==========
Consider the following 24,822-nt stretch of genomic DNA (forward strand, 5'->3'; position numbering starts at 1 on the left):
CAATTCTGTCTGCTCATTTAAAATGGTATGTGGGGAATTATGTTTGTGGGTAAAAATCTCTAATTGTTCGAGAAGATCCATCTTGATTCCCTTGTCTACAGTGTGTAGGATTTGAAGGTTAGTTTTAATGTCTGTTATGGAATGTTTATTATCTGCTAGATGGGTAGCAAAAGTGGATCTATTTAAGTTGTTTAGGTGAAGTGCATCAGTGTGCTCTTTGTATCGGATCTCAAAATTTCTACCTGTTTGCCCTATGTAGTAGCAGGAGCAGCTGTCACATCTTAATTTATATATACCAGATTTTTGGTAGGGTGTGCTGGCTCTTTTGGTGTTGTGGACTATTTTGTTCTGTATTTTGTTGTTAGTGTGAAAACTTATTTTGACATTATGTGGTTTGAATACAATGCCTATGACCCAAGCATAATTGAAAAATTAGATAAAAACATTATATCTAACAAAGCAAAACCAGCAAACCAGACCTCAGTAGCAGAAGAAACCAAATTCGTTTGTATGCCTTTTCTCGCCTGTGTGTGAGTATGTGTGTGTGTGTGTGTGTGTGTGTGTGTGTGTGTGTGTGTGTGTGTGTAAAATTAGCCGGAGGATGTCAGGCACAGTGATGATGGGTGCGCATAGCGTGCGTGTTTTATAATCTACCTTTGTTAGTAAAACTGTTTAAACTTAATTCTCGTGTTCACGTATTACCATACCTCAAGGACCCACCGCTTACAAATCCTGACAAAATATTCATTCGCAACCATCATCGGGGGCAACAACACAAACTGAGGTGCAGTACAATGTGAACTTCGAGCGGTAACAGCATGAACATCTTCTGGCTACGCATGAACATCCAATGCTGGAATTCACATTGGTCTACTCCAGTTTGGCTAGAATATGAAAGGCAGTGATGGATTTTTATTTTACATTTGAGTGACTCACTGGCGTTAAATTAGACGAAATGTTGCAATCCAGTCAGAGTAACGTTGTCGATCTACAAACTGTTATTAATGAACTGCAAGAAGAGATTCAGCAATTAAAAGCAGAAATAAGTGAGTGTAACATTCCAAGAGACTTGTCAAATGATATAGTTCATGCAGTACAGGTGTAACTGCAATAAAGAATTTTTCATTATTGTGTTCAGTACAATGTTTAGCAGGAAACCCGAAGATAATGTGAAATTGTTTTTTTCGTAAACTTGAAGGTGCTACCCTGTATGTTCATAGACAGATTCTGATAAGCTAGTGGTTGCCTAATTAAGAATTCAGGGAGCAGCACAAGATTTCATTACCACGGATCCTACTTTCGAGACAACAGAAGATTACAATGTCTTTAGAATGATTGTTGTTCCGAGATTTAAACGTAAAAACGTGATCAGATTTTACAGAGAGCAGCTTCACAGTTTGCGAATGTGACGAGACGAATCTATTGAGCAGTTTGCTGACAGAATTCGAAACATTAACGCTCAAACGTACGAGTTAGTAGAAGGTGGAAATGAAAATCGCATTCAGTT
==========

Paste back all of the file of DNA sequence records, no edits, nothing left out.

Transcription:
Consider the following 24,822-nt stretch of genomic DNA (forward strand, 5'->3'; position numbering starts at 1 on the left):
CAATTCTGTCTGCTCATTTAAAATGGTATGTGGGGAATTATGTTTGTGGGTAAAAATCTCTAATTGTTCGAGAAGATCCATCTTGATTCCCTTGTCTACAGTGTGTAGGATTTGAAGGTTAGTTTTAATGTCTGTTATGGAATGTTTATTATCTGCTAGATGGGTAGCAAAAGTGGATCTATTTAAGTTGTTTAGGTGAAGTGCATCAGTGTGCTCTTTGTATCGGATCTCAAAATTTCTACCTGTTTGCCCTATGTAGTAGCAGGAGCAGCTGTCACATCTTAATTTATATATACCAGATTTTTGGTAGGGTGTGCTGGCTCTTTTGGTGTTGTGGACTATTTTGTTCTGTATTTTGTTGTTAGTGTGAAAACTTATTTTGACATTATGTGGTTTGAATACAATGCCTATGACCCAAGCATAATTGAAAAATTAGATAAAAACATTATATCTAACAAAGCAAAACCAGCAAACCAGACCTCAGTAGCAGAAGAAACCAAATTCGTTTGTATGCCTTTTCTCGCCTGTGTGTGAGTATGTGTGTGTGTGTGTGTGTGTGTGTGTGTGTGTGTGTGTGTGTGTGTGTAAAATTAGCCGGAGGATGTCAGGCACAGTGATGATGGGTGCGCATAGCGTGCGTGTTTTATAATCTACCTTTGTTAGTAAAACTGTTTAAACTTAATTCTCGTGTTCACGTATTACCATACCTCAAGGACCCACCGCTTACAAATCCTGACAAAATATTCATTCGCAACCATCATCGGGGGCAACAACACAAACTGAGGTGCAGTACAATGTGAACTTCGAGCGGTAACAGCATGAACATCTTCTGGCTACGCATGAACATCCAATGCTGGAATTCACATTGGTCTACTCCAGTTTGGCTAGAATATGAAAGGCAGTGATGGATTTTTATTTTACATTTGAGTGACTCACTGGCGTTAAATTAGACGAAATGTTGCAATCCAGTCAGAGTAACGTTGTCGATCTACAAACTGTTATTAATGAACTGCAAGAAGAGATTCAGCAATTAAAAGCAGAAATAAGTGAGTGTAACATTCCAAGAGACTTGTCAAATGATATAGTTCATGCAGTACAGGTGTAACTGCAATAAAGAATTTTTCATTATTGTGTTCAGTACAATGTTTAGCAGGAAACCCGAAGATAATGTGAAATTGTTTTTTTCGTAAACTTGAAGGTGCTACCCTGTATGTTCATAGACAGATTCTGATAAGCTAGTGGTTGCCTAATTAAGAATTCAGGGAGCAGCACAAGATTTCATTACCACGGATCCTACTTTCGAGACAACAGAAGATTACAATGTCTTTAGAATGATTGTTGTTCCGAGATTTAAACGTAAAAACGTGATCAGATTTTACAGAGAGCAGCTTCACAGTTTGCGAATGTGACGAGACGAATCTATTGAGCAGTTTGCTGACAGAATTCGAAACATTAACGCTCAAACGTACGAGTTAGTAGAAGGTGGAAATGAAAATCGCATTCAGTT